Welcome to The Alabama Baptist

Other related sites for The Alabama Baptist

This option may be turned off in your profile page. If you are having
trouble with the link, make sure your pop-up blocker is turned off.

youtube

Register

Login

forgot password
 

RESOURCE CENTER AND ARCHIVES

Readers Tell What They Like About Papercomment (0)

November 21, 2002

By Johnie Sentell


Churches strengthen themselves when they furnish the state Baptist paper for their members through the -budget. This is especially true for new members.

Bob Pruett came to serve as associate pastor for education at First Baptist Church, Pleasant Grove, about a year ago. Having previously served in other states, he pointed out he has been acquainted with “a good many Baptist papers.”

He said The Alabama Baptist is “probably one of the most balanced papers in the Southern Baptist Convention. It keeps a good, positive attitude.”

Brother Pruett said sending the paper to church members “fills them in on what is going on in Alabama. It’s a good way to see what other churches are doing.”

There is a lot going on at the church he currently serves.

This week First Baptist, Pleasant Grove, will be using its family life center to provide space for its annual Fall Craft Fair with 150 booths inside the gym area. The fair will be held Nov. 22, from 9 a.m. to 9 p.m. and Nov. 23, from 9 a.m. to 2 p.m. It has proved to be a good outreach activity.

The church recently completed a year with its Watchman Prayer Wall with members praying continuously an hour at a time. On Nov. 12, the church held a banquet for past and future participants.

One of four cooks for the Watchman Prayer Wall banquet was Lindsay Hadley. He and his wife, Lynda, have been members at Pleasant Grove for a year and a half. Formerly in another denomination, Lindsay said The Alabama Baptist is “real informative.” 

He said he likes “reading about what’s going on around the state, around the association, how other churches are getting involved.”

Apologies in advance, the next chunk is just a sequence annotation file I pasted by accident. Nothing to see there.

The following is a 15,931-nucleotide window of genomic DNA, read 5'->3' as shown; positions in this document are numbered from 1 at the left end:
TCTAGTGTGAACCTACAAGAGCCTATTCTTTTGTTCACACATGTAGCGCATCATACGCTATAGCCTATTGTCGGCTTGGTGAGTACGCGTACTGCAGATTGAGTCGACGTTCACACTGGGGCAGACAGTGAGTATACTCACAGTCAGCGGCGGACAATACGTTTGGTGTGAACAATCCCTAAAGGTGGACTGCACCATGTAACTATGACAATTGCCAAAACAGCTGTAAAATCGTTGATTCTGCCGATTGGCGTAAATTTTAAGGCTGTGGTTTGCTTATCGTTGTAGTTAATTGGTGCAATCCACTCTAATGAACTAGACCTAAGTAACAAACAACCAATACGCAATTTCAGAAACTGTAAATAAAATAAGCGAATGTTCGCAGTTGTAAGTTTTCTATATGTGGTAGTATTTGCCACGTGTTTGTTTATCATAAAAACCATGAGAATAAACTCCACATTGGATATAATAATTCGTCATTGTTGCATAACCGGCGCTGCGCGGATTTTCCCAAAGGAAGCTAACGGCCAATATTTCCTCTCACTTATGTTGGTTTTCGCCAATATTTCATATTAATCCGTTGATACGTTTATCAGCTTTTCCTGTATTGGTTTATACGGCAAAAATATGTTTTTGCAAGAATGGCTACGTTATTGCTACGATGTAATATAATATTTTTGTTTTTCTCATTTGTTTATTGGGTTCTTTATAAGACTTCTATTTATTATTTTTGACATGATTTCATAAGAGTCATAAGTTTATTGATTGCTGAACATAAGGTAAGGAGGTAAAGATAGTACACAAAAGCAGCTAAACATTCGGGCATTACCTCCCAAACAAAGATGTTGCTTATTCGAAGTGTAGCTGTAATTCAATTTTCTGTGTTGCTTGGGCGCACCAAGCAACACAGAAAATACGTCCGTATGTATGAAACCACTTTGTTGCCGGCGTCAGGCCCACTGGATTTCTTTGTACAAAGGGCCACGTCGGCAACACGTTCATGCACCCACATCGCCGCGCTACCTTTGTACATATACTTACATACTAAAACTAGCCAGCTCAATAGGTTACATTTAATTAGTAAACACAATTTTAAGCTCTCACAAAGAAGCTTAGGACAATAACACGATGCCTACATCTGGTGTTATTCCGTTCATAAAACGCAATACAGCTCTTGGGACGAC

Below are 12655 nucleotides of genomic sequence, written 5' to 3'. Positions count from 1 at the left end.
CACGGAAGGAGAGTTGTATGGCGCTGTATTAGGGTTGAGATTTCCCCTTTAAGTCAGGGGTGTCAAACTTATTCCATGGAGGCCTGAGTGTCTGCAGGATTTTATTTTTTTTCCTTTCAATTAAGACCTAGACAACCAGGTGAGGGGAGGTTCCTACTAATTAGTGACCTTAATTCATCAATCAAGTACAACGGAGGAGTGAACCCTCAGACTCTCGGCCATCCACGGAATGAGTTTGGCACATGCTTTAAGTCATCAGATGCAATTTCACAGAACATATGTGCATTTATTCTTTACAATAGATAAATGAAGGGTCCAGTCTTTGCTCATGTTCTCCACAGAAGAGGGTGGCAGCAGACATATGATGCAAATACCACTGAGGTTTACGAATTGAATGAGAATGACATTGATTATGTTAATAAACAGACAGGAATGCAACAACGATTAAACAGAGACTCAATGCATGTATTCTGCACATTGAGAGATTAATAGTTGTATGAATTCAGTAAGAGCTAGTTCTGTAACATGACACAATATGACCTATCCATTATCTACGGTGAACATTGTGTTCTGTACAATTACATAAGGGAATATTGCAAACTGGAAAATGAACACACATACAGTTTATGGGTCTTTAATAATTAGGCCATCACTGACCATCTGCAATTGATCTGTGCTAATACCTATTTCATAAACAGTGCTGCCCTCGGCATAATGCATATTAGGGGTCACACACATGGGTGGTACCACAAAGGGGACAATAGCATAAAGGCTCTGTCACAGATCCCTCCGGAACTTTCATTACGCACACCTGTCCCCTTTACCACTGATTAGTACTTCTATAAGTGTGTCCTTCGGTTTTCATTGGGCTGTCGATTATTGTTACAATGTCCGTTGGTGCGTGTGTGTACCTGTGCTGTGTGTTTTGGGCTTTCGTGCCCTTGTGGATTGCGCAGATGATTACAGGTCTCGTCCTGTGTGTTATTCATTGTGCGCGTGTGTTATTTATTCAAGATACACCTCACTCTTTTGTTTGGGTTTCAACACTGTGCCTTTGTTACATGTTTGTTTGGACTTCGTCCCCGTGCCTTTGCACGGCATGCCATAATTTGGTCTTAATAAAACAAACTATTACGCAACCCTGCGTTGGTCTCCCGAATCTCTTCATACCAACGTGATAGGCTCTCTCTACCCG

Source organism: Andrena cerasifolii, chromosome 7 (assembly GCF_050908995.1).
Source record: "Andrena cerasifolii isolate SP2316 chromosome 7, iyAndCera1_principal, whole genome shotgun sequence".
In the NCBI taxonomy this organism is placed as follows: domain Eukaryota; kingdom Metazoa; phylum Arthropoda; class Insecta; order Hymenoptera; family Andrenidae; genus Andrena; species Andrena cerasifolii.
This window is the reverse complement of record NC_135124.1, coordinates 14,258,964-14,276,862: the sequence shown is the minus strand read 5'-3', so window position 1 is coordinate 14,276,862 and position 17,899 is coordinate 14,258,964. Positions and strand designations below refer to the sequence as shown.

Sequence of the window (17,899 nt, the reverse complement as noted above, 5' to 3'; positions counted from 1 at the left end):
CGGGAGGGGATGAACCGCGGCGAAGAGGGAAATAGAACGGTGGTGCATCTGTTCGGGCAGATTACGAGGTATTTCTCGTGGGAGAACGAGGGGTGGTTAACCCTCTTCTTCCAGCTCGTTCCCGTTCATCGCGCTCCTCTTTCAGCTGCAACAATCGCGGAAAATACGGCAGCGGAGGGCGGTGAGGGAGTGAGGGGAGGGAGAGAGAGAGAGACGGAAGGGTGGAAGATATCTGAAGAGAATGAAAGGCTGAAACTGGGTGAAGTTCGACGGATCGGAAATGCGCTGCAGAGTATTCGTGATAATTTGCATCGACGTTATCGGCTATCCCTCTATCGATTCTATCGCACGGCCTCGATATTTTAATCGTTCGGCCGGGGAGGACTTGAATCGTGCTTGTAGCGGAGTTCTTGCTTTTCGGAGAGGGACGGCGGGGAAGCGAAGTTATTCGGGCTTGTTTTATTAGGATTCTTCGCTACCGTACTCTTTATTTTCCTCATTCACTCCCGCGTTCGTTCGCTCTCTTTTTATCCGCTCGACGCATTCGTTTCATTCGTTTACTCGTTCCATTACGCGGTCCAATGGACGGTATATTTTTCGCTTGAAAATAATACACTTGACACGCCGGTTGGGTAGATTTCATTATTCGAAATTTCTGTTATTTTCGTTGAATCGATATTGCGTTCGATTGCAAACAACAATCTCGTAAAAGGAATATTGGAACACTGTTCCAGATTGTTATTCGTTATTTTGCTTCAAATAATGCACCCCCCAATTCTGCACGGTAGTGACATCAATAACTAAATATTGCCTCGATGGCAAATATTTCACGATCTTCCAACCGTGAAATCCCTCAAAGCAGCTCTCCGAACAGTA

A poster sent to churches this year noted that reading the state Baptist paper helps guide your prayer life. First Baptist, Pleasant Grove, also promotes that use of the paper.

Pastor Tommy Turner “would like for us to use it in our prayer wall,” Lindsay said. “I am going to have a part in it when our new one starts next month.”

Jay and Sheila Prestridge recently started getting The Alabama Baptist. Jay noted that the paper is “easy to read and has good articles.” Both he and his wife work with RAs. Their sons are 12 and 8 years old.

Tracy Penny said she and her husband, Rick, started getting the paper a couple of months ago. “I am not in a regular Sunday School class because I am helping with a youth Sunday School class. The Sunday School commentaries in the back of the paper help me keep up with what is going on in the classes,” she said.

As members of North Shelby Baptist Church, Brian and Heather Hamner of Pelham have also been receiving The Alabama Baptist for about two months. Their children are 4 years old and eight months old. Heather appreciated an article on human cloning. “It was well written,” she said. “It got me thinking.”

Philip and Joyce Crump joined Northside Baptist Church, Jasper, about the end of April.

“Right after we joined, we started receiving The Ala-bama Baptist,” Philip said. “Having been on missions trips to places like Jamaica and Mexico, I am always interested in churches’ missions trips. It always sparks my interest to see those kinds of articles.”

He also likes to read Bob Terry’s editorials. It is interesting to know that Philip even repaired the editor’s computer when it needed some work done on it awhile back.

Although Northside started sending The Alabama Baptist to Wayne and Peggy Berry when they joined about two years ago, the Berrys were already well acquainted with the paper, having read it through previous churches.

Wayne said, “I am a conservative person, and I like all of the paper. It covers a lot of different things.”

Born in Arkansas, he has lived in Alabama since the age of 5 when his parents came back to their native state. On Nov. 10 Alabama certainly wasn’t the best place to be, with tornadoes causing concern, destruction and death. The Berrys live not far from two of those paths.

“We live about seven and a half miles north of Jasper. About 7 p.m., one tornado came through about a mile and a half north of us. About two hours later a tornado came within a mile of us to the south. They just missed us. The good Lord blessed us,” he said.
« back to previous page | return to top

Comment (0)

Be the first to post a comment.

Post your comment

 
 
Text size : A+ A- R
Powered by Google Translate
Full Member of Alabama Press Association


Site Developed by Dirextion | Login to SMS